Opposition Lawmaker Rishard Bathiudeen and his brother Riyadh who were arrested by the CID last Saturday will be interrogated under a 90 day detention order obtained under the provisions of the Prevention of Terrorism Act, the police spokesman said on Tuesday (28).
Bathiudeen is the former Industries Minister and Leader of the All Ceylon Makkal Congress (ACMC), the second largest Muslim party in the island. The CID arrested the Bathuideen brothers under the cover of night, shortly before the morning meal with which the Muslims commence their day-long fast. Speaker Mahinda Yapa Abeywardane was not informed of the arrest of the MP, although that is the standard practice. Bathiudeen is both a MP and a party leader in the Sri Lankan parliament.
The Presidential Commission on the Easter Sunday attacks evaluated the evidence given before it and found no evidence linking Rishard Bathiudeen to the bombings. However Public Security Minister Sarath Weerasekera has claimed that the police have unearthed new evidence linking the Bathiudeen brothers to the Easter bombers.
Beset with crises on every governance front, the Nandasena Gotabaya Rajapaksa regime has launched a vicious witch-hunt against opposition MPs. Bathiudeen, a long time bête noire of the rabidly nationalist electoral base commanded by the President and the SLPP, was arrested to silence Government critics over its failure to act against perpetrators of the Easter Sunday bombings in 2019.
The arrest of the Bathiudeen brothers is also an olive branch to Cardianal Malcolm Ranjith, the head of the Catholic church in Sri Lanka. For several months, the Cardinal has been hinting that there was more to the Easter Sunday attacks than meets the eyes and calling for Black Sunday protests from the Catholic community across the island until justice is achieved for the mostly-Christian victims of the bombings.
His most recent remarks, walked back 24 hours later, referred to the Easter Sunday bombings as having nothing to do with Islamic extremism. Instead the bombings were “politically motivated” the Cardinal said for certain groups to consolidate political power.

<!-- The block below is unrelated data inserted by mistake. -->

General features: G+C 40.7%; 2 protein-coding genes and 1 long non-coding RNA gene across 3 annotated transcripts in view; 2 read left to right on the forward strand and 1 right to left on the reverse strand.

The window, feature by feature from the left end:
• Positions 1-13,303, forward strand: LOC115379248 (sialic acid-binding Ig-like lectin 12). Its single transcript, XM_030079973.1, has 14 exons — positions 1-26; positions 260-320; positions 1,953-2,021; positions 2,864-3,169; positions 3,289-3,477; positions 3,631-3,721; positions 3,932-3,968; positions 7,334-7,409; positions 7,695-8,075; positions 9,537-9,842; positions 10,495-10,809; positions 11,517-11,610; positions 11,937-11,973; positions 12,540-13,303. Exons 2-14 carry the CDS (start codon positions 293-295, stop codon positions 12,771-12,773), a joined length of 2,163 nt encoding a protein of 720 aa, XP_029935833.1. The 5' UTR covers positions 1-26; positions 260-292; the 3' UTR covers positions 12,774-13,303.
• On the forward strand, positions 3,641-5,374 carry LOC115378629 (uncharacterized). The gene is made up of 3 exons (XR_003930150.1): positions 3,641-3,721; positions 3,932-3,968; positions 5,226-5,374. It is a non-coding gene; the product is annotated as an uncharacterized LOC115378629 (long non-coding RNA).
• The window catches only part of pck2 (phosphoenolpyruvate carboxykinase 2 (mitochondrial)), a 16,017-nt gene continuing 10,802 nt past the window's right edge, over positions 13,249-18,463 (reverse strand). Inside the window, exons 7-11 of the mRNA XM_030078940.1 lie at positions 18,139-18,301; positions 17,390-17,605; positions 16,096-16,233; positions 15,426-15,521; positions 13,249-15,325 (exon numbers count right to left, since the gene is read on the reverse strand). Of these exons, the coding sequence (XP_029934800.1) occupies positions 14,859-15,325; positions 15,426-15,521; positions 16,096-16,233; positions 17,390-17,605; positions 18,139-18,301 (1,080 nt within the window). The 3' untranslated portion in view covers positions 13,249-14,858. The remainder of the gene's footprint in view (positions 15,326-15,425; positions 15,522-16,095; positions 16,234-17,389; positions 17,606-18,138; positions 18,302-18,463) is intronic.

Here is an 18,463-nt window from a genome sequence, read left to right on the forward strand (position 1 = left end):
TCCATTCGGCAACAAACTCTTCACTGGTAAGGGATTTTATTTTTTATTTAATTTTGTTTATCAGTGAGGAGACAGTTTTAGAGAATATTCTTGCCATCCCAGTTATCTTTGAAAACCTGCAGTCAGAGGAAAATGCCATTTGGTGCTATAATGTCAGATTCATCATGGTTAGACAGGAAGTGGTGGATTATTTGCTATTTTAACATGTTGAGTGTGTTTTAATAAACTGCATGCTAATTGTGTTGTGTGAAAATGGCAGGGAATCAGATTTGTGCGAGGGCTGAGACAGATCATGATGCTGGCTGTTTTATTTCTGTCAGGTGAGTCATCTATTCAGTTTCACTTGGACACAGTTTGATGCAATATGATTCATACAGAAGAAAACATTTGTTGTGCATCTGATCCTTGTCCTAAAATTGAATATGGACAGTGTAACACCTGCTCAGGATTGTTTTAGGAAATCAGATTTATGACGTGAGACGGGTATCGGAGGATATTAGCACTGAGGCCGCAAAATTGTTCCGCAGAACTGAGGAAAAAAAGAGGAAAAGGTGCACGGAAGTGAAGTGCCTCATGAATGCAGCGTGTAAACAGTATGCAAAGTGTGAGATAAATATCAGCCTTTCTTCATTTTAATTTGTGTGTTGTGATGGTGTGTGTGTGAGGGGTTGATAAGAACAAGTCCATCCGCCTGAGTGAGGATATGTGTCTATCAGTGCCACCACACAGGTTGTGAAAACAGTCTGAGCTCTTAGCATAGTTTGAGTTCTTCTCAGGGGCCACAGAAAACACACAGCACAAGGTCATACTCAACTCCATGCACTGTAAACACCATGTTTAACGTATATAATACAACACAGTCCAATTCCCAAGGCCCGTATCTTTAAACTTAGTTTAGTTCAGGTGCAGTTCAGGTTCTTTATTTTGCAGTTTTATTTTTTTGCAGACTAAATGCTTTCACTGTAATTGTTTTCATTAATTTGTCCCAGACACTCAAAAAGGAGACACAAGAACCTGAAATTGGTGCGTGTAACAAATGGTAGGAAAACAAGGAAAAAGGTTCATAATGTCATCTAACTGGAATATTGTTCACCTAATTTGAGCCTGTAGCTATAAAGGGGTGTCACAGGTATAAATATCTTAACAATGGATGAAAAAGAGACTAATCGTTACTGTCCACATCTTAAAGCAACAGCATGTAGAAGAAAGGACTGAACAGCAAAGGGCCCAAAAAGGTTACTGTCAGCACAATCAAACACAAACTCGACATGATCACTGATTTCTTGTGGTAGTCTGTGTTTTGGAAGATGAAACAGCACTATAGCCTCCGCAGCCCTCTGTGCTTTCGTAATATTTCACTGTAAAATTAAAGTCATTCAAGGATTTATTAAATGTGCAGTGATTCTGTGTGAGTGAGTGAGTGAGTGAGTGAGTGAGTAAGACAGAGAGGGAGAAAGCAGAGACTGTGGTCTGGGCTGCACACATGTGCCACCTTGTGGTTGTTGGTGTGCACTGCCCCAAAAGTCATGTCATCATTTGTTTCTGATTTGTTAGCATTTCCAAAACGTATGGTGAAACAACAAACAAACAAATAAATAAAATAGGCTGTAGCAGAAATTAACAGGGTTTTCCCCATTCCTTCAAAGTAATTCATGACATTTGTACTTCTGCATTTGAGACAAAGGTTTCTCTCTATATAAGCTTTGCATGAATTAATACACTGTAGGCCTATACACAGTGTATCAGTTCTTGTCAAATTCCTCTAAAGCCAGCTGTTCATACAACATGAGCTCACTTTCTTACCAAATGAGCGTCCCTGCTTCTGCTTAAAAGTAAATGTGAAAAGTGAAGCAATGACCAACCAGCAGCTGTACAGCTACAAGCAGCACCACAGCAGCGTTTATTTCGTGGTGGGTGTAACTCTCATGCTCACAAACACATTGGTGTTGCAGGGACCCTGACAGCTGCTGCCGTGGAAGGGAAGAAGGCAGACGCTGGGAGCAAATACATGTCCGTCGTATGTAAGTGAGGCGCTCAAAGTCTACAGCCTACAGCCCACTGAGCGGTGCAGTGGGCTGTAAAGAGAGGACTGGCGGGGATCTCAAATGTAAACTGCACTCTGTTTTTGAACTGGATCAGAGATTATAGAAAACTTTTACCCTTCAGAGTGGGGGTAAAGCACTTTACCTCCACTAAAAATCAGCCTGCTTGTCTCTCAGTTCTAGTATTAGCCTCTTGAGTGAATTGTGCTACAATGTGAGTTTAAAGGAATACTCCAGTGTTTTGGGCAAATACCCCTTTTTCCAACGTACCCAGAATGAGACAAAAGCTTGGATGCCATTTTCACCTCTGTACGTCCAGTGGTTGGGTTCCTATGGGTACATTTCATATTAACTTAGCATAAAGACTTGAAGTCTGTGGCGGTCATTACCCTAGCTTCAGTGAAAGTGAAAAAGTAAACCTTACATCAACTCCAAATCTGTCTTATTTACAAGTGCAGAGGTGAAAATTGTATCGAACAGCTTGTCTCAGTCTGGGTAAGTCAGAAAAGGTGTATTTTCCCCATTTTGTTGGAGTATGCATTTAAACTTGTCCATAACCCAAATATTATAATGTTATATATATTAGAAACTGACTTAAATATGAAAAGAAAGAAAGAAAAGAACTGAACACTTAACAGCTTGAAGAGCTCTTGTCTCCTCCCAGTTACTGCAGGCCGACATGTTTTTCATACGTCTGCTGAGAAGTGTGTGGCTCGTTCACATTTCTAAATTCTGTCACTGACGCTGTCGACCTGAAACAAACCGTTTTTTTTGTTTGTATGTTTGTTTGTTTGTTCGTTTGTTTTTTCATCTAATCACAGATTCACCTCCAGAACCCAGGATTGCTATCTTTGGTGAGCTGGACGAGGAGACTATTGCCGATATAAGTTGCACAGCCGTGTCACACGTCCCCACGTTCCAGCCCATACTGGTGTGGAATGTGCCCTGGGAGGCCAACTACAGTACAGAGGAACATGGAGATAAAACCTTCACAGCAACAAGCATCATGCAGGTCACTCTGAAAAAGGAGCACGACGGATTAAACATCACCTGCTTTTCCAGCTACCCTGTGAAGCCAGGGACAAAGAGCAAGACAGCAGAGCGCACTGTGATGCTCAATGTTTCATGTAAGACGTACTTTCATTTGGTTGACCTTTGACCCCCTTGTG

These broad hints by the Cardinal – a long-time backer of the Rajapaksa family – provided grist to the mill of speculation surrounding the April 21, 2019 attacks, as Opposition MPs ramped up revelations about connections between the bombers and the Sri Lankan intelligence services.
Opposition MPs including Harin Fernando, Anura Kumara Dissanayake, Manusha Nanayakkara have openly hinted that the “masterminds” of the Easter Attacks were linked to the ruling Nandasena Gotabaya Rajapaksa regime. Former President Mahinda Rajapaksa and Spokesman for presidential candidate Gotabaya Rajapaksa have already confirmed that the Zahran Hashim, the radical preacher from Kattankudy turned lead suicide bomb squad leader was in the pay of the Sri Lankan intelligence community.
Questions have been raised about whether the arrest and detention of Rishard Bathiudeen and his brother were aimed at appeasing Cardinal Malcolm Ranjith and ending his broadsides against the Government that have proven deeply damaging to the regime that rode to power on the coat-tails of the shock and sorrow brought about by the bombings in 2019.
The move may also be aimed at appeasing its increasingly agitated hardline Sinhalese electoral base that detests Bathiudeen.
President Gotabaya Rajapaksa’s popularity has taken a hard blow from colossal mismanagement and failure to control the Covid-19 pandemic, the rampant deforestation all over the island and corruption at the highest levels of the Government. Despite putting military personnel in charge of key institutions and ministries, the President’s men have failed to deliver the most basic efficiency or coherence of policy at any level. Covid-19 Vacciines are indefinitely delayed, while infections are surging around the island bringing real fears of a third, devastating wave of the disease after the Government opened up the airport and allowed new mutated strains of the virus to enter the island. (By Janakie Mediwake)